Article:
Overall, I like living here. We feel safe and we are in a better situation than in Ciudad Bolívar. There, we didn’t have money but here we always can find gold, even if it is in small quantities. We’ll probably stay here for a while.
Every day, my stepfather, my cousins, and brothers go look for gold to help us all survive. And I stay home with my mom. I get up at 6:00 a.m., I prepare the breakfast, and then I wait for the rest of the day to pass by . . . We all live in a shared room made of plastic sheet for now, but we will build something of wood, when we have enough gold for it.
We pay everything in gold here. For instance, the mosquito net I use when I sleep in my hammock cost me 0.8 grams of gold. It was quite expensive, but I bought it because malaria is a plague in this area.
As soon as you leave your mosquito net, a mosquito comes and bites you. Everybody has had malaria around here. But I’m usually not too worried, even when one of us gets sick. I’ve had malaria 40 times and my little brother about 10 times. My mom, my daughter, and my nephew had it many times too. That’s something normal for us. We just try to prevent it when we can and to treat it when it hits.
I know how to identify the symptoms of malaria now and I usually go ask for a test as soon as I start feeling a bit bad. When we were still living inside the mine, I had to buy the treatment for malaria when I felt sick, there was no way to get it for free. A full round of treatment would cost me about 1.5 grams of gold back then. It was expensive, but it would have cost me even more to reach the clinic in town, where it was provided for free. I have known people who died of malaria, so I know how important the treatment is.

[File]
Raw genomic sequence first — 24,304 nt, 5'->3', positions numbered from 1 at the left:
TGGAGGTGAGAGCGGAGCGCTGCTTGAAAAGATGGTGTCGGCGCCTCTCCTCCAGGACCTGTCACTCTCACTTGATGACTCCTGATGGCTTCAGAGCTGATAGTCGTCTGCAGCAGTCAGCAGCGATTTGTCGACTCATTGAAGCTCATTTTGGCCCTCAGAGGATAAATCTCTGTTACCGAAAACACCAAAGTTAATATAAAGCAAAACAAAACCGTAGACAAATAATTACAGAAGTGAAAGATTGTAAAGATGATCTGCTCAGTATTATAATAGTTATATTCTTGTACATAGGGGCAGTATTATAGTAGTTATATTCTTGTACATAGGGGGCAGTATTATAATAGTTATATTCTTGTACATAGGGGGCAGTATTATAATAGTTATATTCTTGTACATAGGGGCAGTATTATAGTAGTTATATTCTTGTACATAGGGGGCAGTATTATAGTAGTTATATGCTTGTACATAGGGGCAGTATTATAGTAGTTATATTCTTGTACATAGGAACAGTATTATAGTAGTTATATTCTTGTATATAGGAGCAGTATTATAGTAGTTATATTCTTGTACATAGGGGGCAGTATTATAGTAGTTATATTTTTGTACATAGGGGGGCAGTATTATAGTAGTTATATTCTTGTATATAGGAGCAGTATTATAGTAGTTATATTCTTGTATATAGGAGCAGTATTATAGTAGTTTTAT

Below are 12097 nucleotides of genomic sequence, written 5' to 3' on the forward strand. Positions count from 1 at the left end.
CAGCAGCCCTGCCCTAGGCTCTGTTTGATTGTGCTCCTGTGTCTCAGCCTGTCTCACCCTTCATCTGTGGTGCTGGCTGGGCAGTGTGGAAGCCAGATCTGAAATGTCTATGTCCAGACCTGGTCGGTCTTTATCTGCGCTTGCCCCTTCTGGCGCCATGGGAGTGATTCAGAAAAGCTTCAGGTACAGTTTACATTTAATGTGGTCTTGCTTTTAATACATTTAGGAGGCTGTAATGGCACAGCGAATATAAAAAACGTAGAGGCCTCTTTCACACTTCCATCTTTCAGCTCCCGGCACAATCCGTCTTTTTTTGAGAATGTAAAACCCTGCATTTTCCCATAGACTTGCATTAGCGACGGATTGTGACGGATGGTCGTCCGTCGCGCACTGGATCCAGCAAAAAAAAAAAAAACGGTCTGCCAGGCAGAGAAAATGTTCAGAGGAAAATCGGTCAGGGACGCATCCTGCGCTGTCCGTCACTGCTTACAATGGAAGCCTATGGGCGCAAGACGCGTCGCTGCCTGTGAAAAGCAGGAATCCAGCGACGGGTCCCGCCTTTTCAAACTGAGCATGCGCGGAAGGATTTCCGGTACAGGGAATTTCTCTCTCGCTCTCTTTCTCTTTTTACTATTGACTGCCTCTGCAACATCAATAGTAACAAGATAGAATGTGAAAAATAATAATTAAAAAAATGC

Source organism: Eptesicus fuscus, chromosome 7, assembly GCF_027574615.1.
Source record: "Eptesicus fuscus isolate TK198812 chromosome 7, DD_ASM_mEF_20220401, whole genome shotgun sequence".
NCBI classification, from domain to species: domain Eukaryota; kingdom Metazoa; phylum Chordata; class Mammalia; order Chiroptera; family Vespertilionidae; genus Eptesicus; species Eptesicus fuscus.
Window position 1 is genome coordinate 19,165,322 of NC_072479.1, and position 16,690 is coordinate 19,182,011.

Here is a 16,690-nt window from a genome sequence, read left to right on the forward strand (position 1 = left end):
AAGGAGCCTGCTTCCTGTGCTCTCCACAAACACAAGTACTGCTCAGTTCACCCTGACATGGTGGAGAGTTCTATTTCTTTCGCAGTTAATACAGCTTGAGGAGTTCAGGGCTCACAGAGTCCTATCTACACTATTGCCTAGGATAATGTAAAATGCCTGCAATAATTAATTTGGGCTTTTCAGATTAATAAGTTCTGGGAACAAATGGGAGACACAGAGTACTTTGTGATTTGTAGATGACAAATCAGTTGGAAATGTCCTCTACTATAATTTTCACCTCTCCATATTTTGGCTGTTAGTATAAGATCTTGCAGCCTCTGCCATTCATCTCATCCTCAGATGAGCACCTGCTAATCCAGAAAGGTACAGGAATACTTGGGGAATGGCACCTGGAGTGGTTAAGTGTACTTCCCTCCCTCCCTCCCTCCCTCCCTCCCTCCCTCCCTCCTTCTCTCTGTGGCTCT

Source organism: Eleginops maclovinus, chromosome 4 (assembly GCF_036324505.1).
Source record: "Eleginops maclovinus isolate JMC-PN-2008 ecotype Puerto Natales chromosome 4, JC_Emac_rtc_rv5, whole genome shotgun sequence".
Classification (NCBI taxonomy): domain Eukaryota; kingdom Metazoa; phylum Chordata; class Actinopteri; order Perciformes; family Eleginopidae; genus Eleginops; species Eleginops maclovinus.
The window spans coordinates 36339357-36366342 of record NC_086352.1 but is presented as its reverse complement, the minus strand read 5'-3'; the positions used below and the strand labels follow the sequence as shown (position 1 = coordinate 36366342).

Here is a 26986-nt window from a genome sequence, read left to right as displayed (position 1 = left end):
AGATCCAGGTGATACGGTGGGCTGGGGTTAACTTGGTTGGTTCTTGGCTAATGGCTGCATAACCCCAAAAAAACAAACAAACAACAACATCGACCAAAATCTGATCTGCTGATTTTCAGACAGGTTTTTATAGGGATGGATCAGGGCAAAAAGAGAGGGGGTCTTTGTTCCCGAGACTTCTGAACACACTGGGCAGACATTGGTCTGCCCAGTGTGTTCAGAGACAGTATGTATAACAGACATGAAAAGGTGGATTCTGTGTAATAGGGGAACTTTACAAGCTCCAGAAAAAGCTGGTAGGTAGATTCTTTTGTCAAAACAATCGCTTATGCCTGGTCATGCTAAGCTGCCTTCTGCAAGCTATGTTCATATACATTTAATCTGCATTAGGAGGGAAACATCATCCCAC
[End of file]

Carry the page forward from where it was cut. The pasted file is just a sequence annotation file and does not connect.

Today, I went to the Santo Domingo clinic to get free treatment for my little brother Edgar. He was diagnosed with malaria yesterday and felt too weak to come with me. Every time I go to the clinic, I try to get a consult. The fact that we live close to the ambulatory now and that we don’t have to pay for treatment there is helpful, because we couldn’t afford it.
Every day, I try to help my family as much as I can, with the little means I have. My mother is about to give birth, so she needs me to be there for her and for my relatives. Another reason why we moved out of the mines was for her delivery to be easier. From Las Claritas, we’ll just have to take a taxi for an hour or two to reach one of the state hospitals. It should go well . . . I just hope they’ll have the materials to take care of her. It’s not always the case . . .